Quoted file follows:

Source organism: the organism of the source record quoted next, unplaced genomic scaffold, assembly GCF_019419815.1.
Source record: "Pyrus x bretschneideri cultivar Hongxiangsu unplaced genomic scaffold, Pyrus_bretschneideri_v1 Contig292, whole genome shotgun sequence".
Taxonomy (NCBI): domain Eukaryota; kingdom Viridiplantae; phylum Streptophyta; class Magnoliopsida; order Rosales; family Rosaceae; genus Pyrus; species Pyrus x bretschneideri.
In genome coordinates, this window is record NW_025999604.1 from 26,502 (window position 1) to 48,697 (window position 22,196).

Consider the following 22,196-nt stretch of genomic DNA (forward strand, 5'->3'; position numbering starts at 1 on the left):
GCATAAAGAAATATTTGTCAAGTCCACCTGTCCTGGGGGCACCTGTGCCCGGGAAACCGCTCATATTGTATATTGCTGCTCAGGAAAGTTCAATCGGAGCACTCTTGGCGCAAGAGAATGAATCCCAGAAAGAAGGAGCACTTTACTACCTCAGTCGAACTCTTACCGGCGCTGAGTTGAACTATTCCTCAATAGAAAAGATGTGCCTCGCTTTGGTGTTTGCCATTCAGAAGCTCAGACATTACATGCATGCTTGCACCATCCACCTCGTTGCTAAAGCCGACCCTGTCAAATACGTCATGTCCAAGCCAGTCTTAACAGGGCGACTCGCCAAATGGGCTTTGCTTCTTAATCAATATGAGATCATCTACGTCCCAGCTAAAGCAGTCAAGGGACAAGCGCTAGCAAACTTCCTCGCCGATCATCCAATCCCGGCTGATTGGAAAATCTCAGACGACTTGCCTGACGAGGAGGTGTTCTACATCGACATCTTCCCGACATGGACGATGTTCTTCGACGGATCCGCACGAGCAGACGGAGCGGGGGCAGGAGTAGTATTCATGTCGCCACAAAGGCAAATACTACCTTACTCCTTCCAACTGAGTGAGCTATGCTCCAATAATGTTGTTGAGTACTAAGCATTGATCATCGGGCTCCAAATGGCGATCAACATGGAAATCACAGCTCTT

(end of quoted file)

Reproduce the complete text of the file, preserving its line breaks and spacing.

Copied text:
Source organism: the organism of the source record quoted next, unplaced genomic scaffold, assembly GCF_019419815.1.
Source record: "Pyrus x bretschneideri cultivar Hongxiangsu unplaced genomic scaffold, Pyrus_bretschneideri_v1 Contig292, whole genome shotgun sequence".
Taxonomy (NCBI): domain Eukaryota; kingdom Viridiplantae; phylum Streptophyta; class Magnoliopsida; order Rosales; family Rosaceae; genus Pyrus; species Pyrus x bretschneideri.
In genome coordinates, this window is record NW_025999604.1 from 26,502 (window position 1) to 48,697 (window position 22,196).

Consider the following 22,196-nt stretch of genomic DNA (forward strand, 5'->3'; position numbering starts at 1 on the left):
GCATAAAGAAATATTTGTCAAGTCCACCTGTCCTGGGGGCACCTGTGCCCGGGAAACCGCTCATATTGTATATTGCTGCTCAGGAAAGTTCAATCGGAGCACTCTTGGCGCAAGAGAATGAATCCCAGAAAGAAGGAGCACTTTACTACCTCAGTCGAACTCTTACCGGCGCTGAGTTGAACTATTCCTCAATAGAAAAGATGTGCCTCGCTTTGGTGTTTGCCATTCAGAAGCTCAGACATTACATGCATGCTTGCACCATCCACCTCGTTGCTAAAGCCGACCCTGTCAAATACGTCATGTCCAAGCCAGTCTTAACAGGGCGACTCGCCAAATGGGCTTTGCTTCTTAATCAATATGAGATCATCTACGTCCCAGCTAAAGCAGTCAAGGGACAAGCGCTAGCAAACTTCCTCGCCGATCATCCAATCCCGGCTGATTGGAAAATCTCAGACGACTTGCCTGACGAGGAGGTGTTCTACATCGACATCTTCCCGACATGGACGATGTTCTTCGACGGATCCGCACGAGCAGACGGAGCGGGGGCAGGAGTAGTATTCATGTCGCCACAAAGGCAAATACTACCTTACTCCTTCCAACTGAGTGAGCTATGCTCCAATAATGTTGTTGAGTACTAAGCATTGATCATCGGGCTCCAAATGGCGATCAACATGGAAATCACAGCTCTT